Colombo: Sri Lanka defaulted on its $51 billion foreign debt on Tuesday, as the island nation faces its greatest economic crisis in recent memory and growing calls for the government’s removal.
Acute food and fuel shortages, as well as extended daily power outages, have wreaked havoc on the country’s 22 million inhabitants in the country’s most devastating downturn since independence in 1948.
Crowds have attempted to assault the houses of government figures in recent weeks, with security personnel using tear gas and rubber bullets to disperse demonstrators.
Prior to an IMF rescue, Sri Lanka’s finance ministry declared the country had defaulted on all external obligations, including loans from foreign countries.
“The government is taking the emergency measure only as a last resort in order to prevent further deterioration of the republic’s financial position,” a statement from the ministry said.
Creditors have the option of capitalising any interest payments owed to them or opting for repayment in Sri Lankan rupees, according to the government.
After the coronavirus epidemic decimated key tourist and remittance money, Sri Lanka’s spiralling economic crisis began with an inability to import basic necessities.
To protect its foreign currency reserves and utilise them to settle the obligations it has already defaulted on, the government implemented a broad import embargo.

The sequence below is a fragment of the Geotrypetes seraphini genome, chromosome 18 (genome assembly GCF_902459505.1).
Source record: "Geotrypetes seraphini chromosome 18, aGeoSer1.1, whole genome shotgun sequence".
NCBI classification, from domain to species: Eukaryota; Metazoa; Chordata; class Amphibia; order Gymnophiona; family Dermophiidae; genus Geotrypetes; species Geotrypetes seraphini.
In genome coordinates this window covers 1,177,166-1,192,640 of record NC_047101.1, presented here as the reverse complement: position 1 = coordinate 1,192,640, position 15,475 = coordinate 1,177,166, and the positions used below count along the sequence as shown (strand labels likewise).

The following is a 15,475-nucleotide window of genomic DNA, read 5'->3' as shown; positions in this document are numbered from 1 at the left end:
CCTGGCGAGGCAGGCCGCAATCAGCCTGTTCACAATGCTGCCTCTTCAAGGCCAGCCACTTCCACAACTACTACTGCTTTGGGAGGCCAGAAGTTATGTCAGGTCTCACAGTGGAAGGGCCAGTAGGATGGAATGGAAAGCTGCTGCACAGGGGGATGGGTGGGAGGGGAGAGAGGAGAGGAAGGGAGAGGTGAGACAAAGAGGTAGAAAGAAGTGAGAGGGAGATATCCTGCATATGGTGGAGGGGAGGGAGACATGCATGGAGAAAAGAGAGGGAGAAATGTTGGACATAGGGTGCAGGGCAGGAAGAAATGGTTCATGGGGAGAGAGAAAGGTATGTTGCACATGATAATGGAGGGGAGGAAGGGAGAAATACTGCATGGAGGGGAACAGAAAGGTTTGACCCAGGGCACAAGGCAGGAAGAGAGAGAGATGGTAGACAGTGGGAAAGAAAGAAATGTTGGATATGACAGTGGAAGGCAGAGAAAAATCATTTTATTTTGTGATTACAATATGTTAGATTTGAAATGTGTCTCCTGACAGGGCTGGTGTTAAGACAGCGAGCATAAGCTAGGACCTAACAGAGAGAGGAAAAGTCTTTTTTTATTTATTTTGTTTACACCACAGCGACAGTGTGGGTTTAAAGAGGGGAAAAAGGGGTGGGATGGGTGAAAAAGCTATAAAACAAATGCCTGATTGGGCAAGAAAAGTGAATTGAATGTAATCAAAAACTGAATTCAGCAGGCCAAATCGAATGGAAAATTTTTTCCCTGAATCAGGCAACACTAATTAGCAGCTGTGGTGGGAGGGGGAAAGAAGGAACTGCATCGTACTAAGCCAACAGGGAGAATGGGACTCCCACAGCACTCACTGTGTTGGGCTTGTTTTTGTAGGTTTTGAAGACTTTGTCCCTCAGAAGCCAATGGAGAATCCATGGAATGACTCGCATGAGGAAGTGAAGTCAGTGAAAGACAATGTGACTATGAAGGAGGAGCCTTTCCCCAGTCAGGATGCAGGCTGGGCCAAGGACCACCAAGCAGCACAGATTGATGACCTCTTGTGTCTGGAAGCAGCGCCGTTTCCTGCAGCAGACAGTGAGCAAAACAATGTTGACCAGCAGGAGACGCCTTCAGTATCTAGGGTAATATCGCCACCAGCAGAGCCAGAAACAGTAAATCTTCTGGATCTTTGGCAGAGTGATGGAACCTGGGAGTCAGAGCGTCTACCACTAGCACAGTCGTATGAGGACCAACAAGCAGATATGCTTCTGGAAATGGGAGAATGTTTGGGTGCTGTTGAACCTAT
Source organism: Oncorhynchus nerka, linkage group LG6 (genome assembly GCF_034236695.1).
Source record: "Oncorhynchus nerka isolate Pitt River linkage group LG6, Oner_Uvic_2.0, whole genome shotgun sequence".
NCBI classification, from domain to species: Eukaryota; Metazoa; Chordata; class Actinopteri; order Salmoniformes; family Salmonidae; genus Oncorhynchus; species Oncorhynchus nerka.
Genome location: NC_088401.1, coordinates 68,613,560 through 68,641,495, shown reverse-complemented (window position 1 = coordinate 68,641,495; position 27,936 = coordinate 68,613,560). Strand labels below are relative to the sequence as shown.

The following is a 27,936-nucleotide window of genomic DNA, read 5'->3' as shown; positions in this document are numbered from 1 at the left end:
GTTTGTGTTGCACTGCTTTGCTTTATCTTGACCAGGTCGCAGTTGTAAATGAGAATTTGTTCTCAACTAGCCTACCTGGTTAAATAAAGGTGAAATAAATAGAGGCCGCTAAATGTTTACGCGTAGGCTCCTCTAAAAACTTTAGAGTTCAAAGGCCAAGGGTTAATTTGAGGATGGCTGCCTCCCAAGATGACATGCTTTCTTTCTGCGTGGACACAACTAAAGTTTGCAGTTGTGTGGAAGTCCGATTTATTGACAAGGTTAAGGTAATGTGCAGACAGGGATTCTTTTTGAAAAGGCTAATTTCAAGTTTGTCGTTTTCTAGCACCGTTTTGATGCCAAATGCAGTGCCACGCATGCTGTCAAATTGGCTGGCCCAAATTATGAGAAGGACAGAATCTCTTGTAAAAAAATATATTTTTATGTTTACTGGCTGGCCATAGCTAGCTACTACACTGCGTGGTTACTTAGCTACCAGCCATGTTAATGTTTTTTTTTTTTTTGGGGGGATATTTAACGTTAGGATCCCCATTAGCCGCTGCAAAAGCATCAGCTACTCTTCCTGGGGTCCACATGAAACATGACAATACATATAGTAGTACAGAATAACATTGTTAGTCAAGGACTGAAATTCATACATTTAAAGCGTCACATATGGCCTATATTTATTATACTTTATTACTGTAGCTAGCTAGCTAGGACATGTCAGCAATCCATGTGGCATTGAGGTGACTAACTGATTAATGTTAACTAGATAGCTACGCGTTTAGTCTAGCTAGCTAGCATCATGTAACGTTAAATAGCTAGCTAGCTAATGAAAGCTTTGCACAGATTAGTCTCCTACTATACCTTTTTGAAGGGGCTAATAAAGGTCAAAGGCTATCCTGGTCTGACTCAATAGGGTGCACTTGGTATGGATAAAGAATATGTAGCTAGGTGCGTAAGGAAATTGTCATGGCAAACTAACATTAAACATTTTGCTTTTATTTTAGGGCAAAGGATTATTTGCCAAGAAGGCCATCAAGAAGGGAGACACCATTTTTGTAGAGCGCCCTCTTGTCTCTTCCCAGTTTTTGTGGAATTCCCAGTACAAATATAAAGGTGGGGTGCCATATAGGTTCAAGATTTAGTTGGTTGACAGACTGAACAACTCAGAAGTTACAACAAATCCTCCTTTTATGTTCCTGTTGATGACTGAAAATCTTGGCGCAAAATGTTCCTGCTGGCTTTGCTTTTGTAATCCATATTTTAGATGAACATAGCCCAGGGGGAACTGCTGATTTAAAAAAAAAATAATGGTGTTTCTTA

Government mismanagement, years of accumulated debt, and ill-advised tax cuts, according to economists, have exacerbated the issue.
Long lines develop every day throughout the island country to acquire scarce supplies of petrol, gas, and kerosene for cooking stoves, indicating broad public dissatisfaction with the administration.
Thousands of demonstrators camped outside President Gotabaya Rajapaksa’s beachside office in the capital Colombo for the fourth day in a row, demanding his resignation.
Sri Lanka was also downgraded by international rating agencies last year, thus preventing it from accessing global financial markets to obtain fresh loans and satisfy demand for food and gasoline.
Sri Lanka has asked India and China for debt relief, but both nations instead provided larger credit lines to buy goods from them.
China and Japan, two important bilateral sovereign creditors, each own roughly 10% of Sri Lanka’s foreign debt, according to official estimates, while India’s portion is less than 5%.
Market borrowings in the form of international sovereign bonds and other comparable instruments account for little under half of Sri Lanka’s debt.
According to estimates, Sri Lanka would require $7 billion to service its debt this year, while having only $1.9 billion in reserves at the end of March.